Which transitions us nicely into that entrancing mural “Bad Pawnee, Good Pawnee,” which depicted the town’s glorious moments on one side, the inglorious on the other. Gazing at it, Leslie glumly told Ron that she was on the bad side. Fortunately, it was that time in the episode when Ron can put down his human-deflector shields briefly and dispensed some sage advice: “You know what makes a good person good? When a good person does something bad, they own up to it.” Leslie called off the loophole search and apologized to her team for letting them down. (“Bribing someone to hide a sexcapade? I’m proud to call you a friend,” declared Tom.) She returned to chambers to accepted her punishment: Suspended for 2 weeks with pay. RECORD SCRATCH. Only two weeks? Why me no fired? Chris explained that Ben met with the committee privately, assumed full responsibility for everything, and resigned. Chris also told her that he was doing his job of protecting the government from corruption; and not only was she was an excellent government employee but “the only person I’ve ever met who’s worthy of being Ben’s girlfriend.” (Touching stuff, Chris, but if you felt that way, did you need to go after her that hard in the trial?) Before leaving, he told her to check out the transcript from his meeting with Ben, which proved to be a clever device to unspool this part of the love story.
Next: Ethel needs a ride home
CHRIS: Was all of this, all of the sneaking around, the scandal, losing your job, was it worth it?
BEN: “Yes… it was…”
“…because I love Leslie,” picked up Ethel, quoting Ben in a monotone drone. “I want to be with her and I don’t want to hide the way I feel about her anymore. So yeah, it was worth it, because I’m in love with Leslie Knope. Chris Traeger: ‘That was beautiful. I’m literally crying and jumping.’ Crying noise. Crying noise. Nose blow.’” (Chris sobbing in Ben’s arms? A half-step too far for me.)
Leslie tracked Ben down in the snowy night air, and returned the favor. Ethel stepped out of Leslie’s car and read page 132 of the official testimony: “Leslie Knope: ‘Let the record state that I, Leslie Knope, love Ben Wyatt. I love him with all of my heart.’ Did you get that?’ Ethel Beavers: ‘Yes, I got it.’” Ben and Leslie kissed perfectly while Ethel piped up: ‘Can I get a ride home? It’s freezing.” (Sweet and sass, right?)
All of this sets up some intriguing possibilities. What will Ben do now for work? Open a sci-fi collectibles shop? Take an accounting job in Eagleton, which could put him in competitive conflict with Leslie? Work on her campaign? How will their indiscretion affect her campaign? Did Ron not wipe his hard drive before tossing the computer in the trash?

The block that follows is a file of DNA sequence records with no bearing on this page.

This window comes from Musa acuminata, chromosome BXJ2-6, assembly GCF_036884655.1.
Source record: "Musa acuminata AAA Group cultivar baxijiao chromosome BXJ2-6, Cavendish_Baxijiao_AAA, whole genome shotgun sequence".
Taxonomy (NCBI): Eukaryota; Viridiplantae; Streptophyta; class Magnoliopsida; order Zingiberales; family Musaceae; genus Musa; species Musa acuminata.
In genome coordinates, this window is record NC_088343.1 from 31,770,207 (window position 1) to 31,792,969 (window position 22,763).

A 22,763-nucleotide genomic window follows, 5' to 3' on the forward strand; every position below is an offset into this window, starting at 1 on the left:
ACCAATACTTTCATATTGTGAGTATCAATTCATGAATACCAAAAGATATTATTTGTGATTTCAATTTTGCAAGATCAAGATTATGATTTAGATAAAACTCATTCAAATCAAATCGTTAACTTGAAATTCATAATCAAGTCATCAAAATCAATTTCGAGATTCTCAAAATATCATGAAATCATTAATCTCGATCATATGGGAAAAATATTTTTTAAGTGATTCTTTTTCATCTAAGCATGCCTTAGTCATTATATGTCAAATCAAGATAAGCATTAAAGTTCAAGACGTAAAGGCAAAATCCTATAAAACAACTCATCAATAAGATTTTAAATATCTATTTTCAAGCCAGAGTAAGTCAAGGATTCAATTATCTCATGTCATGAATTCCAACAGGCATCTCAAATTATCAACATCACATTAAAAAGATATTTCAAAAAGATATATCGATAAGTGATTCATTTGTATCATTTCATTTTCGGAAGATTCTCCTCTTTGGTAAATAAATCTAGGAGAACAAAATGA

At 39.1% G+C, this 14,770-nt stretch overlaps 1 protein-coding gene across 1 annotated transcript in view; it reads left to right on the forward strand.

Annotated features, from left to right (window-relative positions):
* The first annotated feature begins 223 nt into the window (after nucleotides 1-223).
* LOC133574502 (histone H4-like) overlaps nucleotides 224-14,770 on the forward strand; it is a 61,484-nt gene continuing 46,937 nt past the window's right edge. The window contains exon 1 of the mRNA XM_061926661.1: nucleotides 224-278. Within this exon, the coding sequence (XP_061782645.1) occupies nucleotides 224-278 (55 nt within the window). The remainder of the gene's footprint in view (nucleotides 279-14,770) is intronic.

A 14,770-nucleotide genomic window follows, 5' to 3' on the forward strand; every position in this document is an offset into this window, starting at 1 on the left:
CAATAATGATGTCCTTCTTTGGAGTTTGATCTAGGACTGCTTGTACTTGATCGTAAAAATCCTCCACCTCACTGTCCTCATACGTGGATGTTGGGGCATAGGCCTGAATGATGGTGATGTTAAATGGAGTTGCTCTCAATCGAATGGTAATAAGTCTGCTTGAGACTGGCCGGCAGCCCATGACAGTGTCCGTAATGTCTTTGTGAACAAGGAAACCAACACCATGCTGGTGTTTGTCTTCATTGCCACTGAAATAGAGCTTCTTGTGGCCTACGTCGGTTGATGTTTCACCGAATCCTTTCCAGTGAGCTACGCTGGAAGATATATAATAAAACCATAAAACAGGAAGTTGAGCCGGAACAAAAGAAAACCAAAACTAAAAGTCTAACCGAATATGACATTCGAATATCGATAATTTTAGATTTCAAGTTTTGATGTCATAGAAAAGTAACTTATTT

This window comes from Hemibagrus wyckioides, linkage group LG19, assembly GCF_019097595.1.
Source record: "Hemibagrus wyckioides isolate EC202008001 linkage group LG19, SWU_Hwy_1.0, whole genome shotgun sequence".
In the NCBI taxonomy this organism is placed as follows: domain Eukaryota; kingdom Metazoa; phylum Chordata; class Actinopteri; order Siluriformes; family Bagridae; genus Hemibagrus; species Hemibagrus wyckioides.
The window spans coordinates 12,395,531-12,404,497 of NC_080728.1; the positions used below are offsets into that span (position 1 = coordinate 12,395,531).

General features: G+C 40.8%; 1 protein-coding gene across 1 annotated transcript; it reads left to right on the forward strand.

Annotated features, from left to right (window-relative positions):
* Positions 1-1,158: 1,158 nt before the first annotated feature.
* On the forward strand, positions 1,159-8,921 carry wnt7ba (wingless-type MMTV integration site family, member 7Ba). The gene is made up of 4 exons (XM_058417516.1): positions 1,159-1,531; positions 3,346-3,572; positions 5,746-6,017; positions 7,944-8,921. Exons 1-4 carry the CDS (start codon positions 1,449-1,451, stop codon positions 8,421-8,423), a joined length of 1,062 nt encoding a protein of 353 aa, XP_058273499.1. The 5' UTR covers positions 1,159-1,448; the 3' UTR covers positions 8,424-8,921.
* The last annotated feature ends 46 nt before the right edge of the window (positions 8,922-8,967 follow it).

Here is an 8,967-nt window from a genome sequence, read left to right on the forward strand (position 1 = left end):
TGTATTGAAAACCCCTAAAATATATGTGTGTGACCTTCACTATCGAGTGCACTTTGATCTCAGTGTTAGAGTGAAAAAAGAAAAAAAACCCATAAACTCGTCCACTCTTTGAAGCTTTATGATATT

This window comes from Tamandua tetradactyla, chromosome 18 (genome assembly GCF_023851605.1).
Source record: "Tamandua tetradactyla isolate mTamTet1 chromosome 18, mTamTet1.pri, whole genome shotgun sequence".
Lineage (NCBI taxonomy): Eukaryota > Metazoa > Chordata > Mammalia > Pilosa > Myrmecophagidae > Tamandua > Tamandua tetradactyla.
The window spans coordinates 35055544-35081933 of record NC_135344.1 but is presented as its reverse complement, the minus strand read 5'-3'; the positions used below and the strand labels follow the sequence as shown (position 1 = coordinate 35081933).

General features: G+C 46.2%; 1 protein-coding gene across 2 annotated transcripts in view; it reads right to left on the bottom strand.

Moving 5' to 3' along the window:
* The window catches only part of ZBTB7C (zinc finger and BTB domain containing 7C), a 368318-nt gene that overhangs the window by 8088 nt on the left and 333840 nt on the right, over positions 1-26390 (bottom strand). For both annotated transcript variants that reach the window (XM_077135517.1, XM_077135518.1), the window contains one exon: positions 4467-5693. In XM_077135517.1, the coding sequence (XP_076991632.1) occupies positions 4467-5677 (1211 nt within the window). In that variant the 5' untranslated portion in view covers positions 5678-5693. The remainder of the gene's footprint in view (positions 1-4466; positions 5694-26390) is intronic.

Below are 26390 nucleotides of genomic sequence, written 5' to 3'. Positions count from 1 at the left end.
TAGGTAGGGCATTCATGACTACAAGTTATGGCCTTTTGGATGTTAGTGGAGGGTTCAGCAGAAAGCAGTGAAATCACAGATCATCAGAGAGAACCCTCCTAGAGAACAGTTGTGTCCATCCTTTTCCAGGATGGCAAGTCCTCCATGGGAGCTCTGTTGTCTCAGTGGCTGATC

Let’s end this recap where it began, with the show’s final moment: When Leslie asked Jerry to state his name for the record, he identified himself as Gary Gergich. (“Oh, God, Jerry, you can’t even get your own name right.”) Turns out, the previous director of the Parks department botched his name! And called him Jerry instead of Gary! And Jerry, er, Gary, “just didn’t think” he should correct him!!! Oh, that was almost as rich of a reveal as the big penis discovery earlier this season, in the opposite direction! To make up for this one, his wife is going to have to be really hot.
Okay, your turn to type stuff. What’s your verdict on “The Trial of Leslie Knope”?
ADDITIONAL LINES OF MERIT
“Marcus Everett Langley was Pawnee’s greatest lawyer at the turn of century. His nickname was Old Stoneface because of his steely demeanor… and because he got in an accident at the rock quarry and dynamite blew up his face.” –Leslie
“Sarah Nelson Quindle exposed her elbow outdoors which was a class A felony. Although she felt the law unjust, she acknowledged that she had broken it and she nobly accepted her punishment: to be set adrift on Lake Michigan like a human Popsicle.” –Leslie
“I broke one rule and I will accept a slap on the wrist. But when you sit back and let your relationship be destroyed, you go down as history as a frozen whore. I’m fighting!” –Leslie
“Did Tom Ford turn around the house of Gucci?” –Tom to Chris, when asked if Leslie was a good employee
“No, that’d be like dating my older sister’s elderly aunt!” –Tom to Chris, when asked if he’d had further romantic contact with Leslie
“Tammy 2 is your killer witness? Please! You’re going to have to do better th—Actually, she is a terrifying sociopath who could say or do anything. Pretty good killer witness.” –Leslie
“’Any woman caught laughing is a witch.’ That’s true. –April, quoting from an old Pawnee law book
“Your actions wounded me to my core. Which is not easy since the bulk of my workouts are focused on core strengthening.” –Chris to Leslie
“Gary Gergich. Jerry Gergich. Gary Gergich. Jerry. Gary. God, they’re both horrible. But Jerry’s better. I’m going to call you Jerry. Okay, Jerry, do you remember a time — I’m sorry, I can’t get over the Gary-Jerry thing.” –Leslie